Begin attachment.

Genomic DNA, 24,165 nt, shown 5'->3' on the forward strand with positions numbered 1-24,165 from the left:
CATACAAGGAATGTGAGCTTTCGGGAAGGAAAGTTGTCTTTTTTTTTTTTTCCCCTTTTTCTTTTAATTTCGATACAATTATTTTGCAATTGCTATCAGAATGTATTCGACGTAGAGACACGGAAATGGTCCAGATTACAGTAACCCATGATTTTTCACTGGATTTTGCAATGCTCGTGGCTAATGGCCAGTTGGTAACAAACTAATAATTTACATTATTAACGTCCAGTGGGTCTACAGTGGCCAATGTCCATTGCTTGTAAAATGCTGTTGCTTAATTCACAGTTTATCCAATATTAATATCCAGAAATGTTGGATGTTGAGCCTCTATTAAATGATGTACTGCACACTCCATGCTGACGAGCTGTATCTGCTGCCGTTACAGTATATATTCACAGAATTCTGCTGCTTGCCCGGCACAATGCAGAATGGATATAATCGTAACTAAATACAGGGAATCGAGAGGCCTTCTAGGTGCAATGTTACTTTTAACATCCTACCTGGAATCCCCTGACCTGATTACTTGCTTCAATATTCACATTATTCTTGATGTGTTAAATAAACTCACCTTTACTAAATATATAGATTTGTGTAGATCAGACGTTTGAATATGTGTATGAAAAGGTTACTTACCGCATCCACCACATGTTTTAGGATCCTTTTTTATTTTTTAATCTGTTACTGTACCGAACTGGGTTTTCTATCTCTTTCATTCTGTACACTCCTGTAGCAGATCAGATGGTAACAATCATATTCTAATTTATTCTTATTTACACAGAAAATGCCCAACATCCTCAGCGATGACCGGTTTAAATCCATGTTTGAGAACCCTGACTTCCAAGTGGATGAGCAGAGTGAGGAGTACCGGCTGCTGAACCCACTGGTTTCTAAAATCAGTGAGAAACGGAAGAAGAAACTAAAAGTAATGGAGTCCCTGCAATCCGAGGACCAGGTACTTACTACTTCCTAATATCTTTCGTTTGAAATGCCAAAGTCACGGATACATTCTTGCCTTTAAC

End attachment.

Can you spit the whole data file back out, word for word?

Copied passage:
Genomic DNA, 24,165 nt, shown 5'->3' on the forward strand with positions numbered 1-24,165 from the left:
CATACAAGGAATGTGAGCTTTCGGGAAGGAAAGTTGTCTTTTTTTTTTTTTCCCCTTTTTCTTTTAATTTCGATACAATTATTTTGCAATTGCTATCAGAATGTATTCGACGTAGAGACACGGAAATGGTCCAGATTACAGTAACCCATGATTTTTCACTGGATTTTGCAATGCTCGTGGCTAATGGCCAGTTGGTAACAAACTAATAATTTACATTATTAACGTCCAGTGGGTCTACAGTGGCCAATGTCCATTGCTTGTAAAATGCTGTTGCTTAATTCACAGTTTATCCAATATTAATATCCAGAAATGTTGGATGTTGAGCCTCTATTAAATGATGTACTGCACACTCCATGCTGACGAGCTGTATCTGCTGCCGTTACAGTATATATTCACAGAATTCTGCTGCTTGCCCGGCACAATGCAGAATGGATATAATCGTAACTAAATACAGGGAATCGAGAGGCCTTCTAGGTGCAATGTTACTTTTAACATCCTACCTGGAATCCCCTGACCTGATTACTTGCTTCAATATTCACATTATTCTTGATGTGTTAAATAAACTCACCTTTACTAAATATATAGATTTGTGTAGATCAGACGTTTGAATATGTGTATGAAAAGGTTACTTACCGCATCCACCACATGTTTTAGGATCCTTTTTTATTTTTTAATCTGTTACTGTACCGAACTGGGTTTTCTATCTCTTTCATTCTGTACACTCCTGTAGCAGATCAGATGGTAACAATCATATTCTAATTTATTCTTATTTACACAGAAAATGCCCAACATCCTCAGCGATGACCGGTTTAAATCCATGTTTGAGAACCCTGACTTCCAAGTGGATGAGCAGAGTGAGGAGTACCGGCTGCTGAACCCACTGGTTTCTAAAATCAGTGAGAAACGGAAGAAGAAACTAAAAGTAATGGAGTCCCTGCAATCCGAGGACCAGGTACTTACTACTTCCTAATATCTTTCGTTTGAAATGCCAAAGTCACGGATACATTCTTGCCTTTAAC